Accords a jazzy spot for pre- or post-show dining

Accords a jazzy spot for pre- or post-show dining

Pass La Vitrine in the daytime and you might say, “oh, what a nice modern glass building.” Encounter it at night (above) and it might take your breath away with the extraordinary red rods that illuminate the structure. Located on rue Ste-Catherine est at the corner of boulevard St-Laurent, La Vitrine (lavitrine.com) houses a number of concerns. For starters, it's the ticket headquarters for almost everything happening in Montreal, including most of the city's many festivals. Jazz included. Since it is literally steps from Club Soda and across the street from M Telus (the former Metropolis), La Vitrine is in the heart of the shows on the east edge of the Quartiers des Spectacles. That's what makes Accords Bistro (22 rue Ste-Catherine est, 514-508-2122, accords.ca;...Read More
Chinatown noodles fortify jazz buffs

Chinatown noodles fortify jazz buffs

Montreal's small but bustling Chinatown sits between the east end of downtown and Old Montreal. It's literally steps from the Place des Festivals where outdoor concerts and performances take place during the Jazz, Circus, and Comedy festivals. The neighborhood is a remnant of the days when Chinese laborers helped build the Canadian railroads, which were headquartered in Montreal. Like most Chinatowns in North America, the community has welcomed immigrants from Southeast Asia. (Montreal is a worldwide magnet for people leaving former French colonies, including Indo-China.) Nonetheless, the neighborhood still maintains a Chinese identity. Pedestrian rue de la Gauchtière is lined with all manner of gift shops, grocers, and restaurants. But at lunchtime (any day but Monday), we like to detour to Restaurant Noodle Factory, a...Read More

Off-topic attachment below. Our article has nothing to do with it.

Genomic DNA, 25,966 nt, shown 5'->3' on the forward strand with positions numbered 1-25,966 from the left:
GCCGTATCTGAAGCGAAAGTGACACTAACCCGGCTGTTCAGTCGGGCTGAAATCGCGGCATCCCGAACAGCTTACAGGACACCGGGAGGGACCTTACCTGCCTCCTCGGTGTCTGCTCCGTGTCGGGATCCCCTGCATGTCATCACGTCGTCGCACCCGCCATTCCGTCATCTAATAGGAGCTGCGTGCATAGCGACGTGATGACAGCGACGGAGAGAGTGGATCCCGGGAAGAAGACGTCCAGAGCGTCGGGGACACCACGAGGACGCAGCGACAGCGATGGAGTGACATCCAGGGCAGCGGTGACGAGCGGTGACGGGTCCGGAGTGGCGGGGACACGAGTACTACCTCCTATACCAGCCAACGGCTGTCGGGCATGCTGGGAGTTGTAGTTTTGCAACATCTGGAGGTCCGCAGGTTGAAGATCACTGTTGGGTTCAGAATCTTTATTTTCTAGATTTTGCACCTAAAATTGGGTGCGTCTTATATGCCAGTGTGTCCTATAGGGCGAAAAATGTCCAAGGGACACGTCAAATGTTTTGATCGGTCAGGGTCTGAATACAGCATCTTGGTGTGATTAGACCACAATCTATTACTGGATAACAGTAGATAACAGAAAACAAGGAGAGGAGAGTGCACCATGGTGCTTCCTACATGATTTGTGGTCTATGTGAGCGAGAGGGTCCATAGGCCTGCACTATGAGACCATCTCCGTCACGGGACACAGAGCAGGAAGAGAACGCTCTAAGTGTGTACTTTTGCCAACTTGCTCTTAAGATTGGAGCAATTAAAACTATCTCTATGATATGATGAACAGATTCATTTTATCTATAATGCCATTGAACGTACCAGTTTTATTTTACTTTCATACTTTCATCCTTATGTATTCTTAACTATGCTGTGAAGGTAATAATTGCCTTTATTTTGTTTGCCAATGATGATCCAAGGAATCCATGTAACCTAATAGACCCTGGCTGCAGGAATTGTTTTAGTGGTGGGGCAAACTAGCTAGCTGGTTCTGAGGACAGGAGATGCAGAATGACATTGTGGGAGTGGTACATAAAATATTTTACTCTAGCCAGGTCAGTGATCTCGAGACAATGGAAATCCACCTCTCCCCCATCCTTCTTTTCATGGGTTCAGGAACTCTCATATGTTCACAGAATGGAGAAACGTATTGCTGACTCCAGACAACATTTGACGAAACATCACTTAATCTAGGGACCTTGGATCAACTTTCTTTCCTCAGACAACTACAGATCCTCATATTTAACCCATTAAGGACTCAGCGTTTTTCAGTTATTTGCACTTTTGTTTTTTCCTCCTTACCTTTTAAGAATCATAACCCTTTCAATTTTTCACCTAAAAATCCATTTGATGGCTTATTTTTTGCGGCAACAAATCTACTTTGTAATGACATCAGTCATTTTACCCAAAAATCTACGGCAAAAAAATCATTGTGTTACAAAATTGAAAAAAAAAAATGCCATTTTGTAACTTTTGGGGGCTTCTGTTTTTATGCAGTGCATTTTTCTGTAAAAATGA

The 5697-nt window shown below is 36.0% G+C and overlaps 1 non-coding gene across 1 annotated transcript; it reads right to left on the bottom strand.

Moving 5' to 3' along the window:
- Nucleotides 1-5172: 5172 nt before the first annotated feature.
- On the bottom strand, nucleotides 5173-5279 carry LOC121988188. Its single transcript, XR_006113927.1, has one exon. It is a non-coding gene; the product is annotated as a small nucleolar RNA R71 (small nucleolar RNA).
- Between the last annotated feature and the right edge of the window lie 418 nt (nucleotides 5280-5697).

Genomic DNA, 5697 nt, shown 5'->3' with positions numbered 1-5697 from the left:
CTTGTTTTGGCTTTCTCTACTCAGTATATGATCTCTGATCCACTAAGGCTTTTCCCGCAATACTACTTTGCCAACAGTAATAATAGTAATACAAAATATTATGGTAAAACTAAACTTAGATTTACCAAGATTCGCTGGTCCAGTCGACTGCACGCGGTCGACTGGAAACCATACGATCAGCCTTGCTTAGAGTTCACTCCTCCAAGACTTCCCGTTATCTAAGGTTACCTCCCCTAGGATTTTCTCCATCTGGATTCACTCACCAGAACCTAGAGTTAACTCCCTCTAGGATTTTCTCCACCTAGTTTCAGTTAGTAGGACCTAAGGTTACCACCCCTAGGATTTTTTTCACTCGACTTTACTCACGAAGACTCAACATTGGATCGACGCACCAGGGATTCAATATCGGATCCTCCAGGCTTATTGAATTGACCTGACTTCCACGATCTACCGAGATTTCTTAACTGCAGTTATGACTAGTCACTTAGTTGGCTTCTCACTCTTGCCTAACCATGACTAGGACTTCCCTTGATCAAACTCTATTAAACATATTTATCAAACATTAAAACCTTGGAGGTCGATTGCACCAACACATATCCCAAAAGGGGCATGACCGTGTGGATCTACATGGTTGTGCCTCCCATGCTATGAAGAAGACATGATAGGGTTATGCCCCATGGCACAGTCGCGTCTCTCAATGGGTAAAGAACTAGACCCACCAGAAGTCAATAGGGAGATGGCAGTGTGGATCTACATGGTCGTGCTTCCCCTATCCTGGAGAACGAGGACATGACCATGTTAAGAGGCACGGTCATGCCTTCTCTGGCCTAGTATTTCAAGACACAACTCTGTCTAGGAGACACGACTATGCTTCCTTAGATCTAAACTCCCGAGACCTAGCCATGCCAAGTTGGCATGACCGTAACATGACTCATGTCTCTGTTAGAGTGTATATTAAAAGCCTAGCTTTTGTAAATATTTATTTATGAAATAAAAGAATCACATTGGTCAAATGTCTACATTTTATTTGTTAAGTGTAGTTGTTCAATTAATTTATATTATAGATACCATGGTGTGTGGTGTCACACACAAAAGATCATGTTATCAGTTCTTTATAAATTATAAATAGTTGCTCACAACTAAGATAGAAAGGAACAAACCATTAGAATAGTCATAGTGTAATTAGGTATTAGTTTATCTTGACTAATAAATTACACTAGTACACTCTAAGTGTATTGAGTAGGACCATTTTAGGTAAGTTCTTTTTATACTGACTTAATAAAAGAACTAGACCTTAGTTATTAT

Indoor casual food alternative during Jazz Festival

Indoor casual food alternative during Jazz Festival

No one needs to go hungry or thirsty during the Festival International de Jazz de Montreal. Lots of festival food vendors are posted throughout the pedestrianized areas within the Quartiers des Spectacles. The kiosks scattered throughout the plazas between stages have plenty of pulled pork, pizza, poutine, giant hot dogs, beaver tails, ice cream, beer, and wine for sale. But sometimes it pays to look beyond the obvious and duck indoors to find some less predictable food. The Complex Desjardins is located on rue Ste-Catherine right in front of the Rio Tinto stage and across the street from MAC, the Musée d'Art Contemporain. The stage inside Desjardins is oriented to music for youngsters at 11 a.m. and 1:30 p.m. College musicians perform at 5 p.m....Read More
Multiculturalism jazzes up the menu on the Plateau

Multiculturalism jazzes up the menu on the Plateau